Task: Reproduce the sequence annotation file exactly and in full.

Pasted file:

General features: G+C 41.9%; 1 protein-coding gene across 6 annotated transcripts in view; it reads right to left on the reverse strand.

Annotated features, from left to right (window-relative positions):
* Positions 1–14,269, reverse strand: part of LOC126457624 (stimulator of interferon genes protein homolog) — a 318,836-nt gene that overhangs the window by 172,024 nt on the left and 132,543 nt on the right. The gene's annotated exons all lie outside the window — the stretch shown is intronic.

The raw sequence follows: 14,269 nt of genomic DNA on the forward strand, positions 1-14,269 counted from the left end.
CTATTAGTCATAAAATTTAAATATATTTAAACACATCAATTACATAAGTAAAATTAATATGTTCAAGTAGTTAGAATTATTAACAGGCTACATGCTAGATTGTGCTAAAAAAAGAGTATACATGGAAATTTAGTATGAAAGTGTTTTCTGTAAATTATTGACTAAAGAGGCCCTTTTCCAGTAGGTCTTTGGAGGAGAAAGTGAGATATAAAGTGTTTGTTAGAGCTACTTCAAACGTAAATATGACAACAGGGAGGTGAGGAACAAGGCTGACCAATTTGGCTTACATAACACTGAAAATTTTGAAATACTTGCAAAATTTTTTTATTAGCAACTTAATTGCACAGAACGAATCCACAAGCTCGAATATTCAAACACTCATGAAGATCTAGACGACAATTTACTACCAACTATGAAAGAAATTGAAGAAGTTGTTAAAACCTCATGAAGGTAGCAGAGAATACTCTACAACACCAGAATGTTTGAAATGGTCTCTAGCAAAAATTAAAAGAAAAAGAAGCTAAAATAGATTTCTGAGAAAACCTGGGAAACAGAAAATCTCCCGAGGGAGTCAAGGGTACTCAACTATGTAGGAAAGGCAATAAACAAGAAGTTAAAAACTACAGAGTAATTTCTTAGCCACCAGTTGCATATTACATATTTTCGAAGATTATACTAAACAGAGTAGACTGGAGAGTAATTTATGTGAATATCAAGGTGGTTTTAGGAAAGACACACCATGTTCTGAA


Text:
General features: G+C 41.9%; 1 protein-coding gene across 6 annotated transcripts in view; it reads right to left on the reverse strand.

Annotated features, from left to right (window-relative positions):
* Positions 1–14,269, reverse strand: part of LOC126457624 (stimulator of interferon genes protein homolog) — a 318,836-nt gene that overhangs the window by 172,024 nt on the left and 132,543 nt on the right. The gene's annotated exons all lie outside the window — the stretch shown is intronic.

The raw sequence follows: 14,269 nt of genomic DNA on the forward strand, positions 1-14,269 counted from the left end.
CTATTAGTCATAAAATTTAAATATATTTAAACACATCAATTACATAAGTAAAATTAATATGTTCAAGTAGTTAGAATTATTAACAGGCTACATGCTAGATTGTGCTAAAAAAAGAGTATACATGGAAATTTAGTATGAAAGTGTTTTCTGTAAATTATTGACTAAAGAGGCCCTTTTCCAGTAGGTCTTTGGAGGAGAAAGTGAGATATAAAGTGTTTGTTAGAGCTACTTCAAACGTAAATATGACAACAGGGAGGTGAGGAACAAGGCTGACCAATTTGGCTTACATAACACTGAAAATTTTGAAATACTTGCAAAATTTTTTTATTAGCAACTTAATTGCACAGAACGAATCCACAAGCTCGAATATTCAAACACTCATGAAGATCTAGACGACAATTTACTACCAACTATGAAAGAAATTGAAGAAGTTGTTAAAACCTCATGAAGGTAGCAGAGAATACTCTACAACACCAGAATGTTTGAAATGGTCTCTAGCAAAAATTAAAAGAAAAAGAAGCTAAAATAGATTTCTGAGAAAACCTGGGAAACAGAAAATCTCCCGAGGGAGTCAAGGGTACTCAACTATGTAGGAAAGGCAATAAACAAGAAGTTAAAAACTACAGAGTAATTTCTTAGCCACCAGTTGCATATTACATATTTTCGAAGATTATACTAAACAGAGTAGACTGGAGAGTAATTTATGTGAATATCAAGGTGGTTTTAGGAAAGACACACCATGTTCTGAA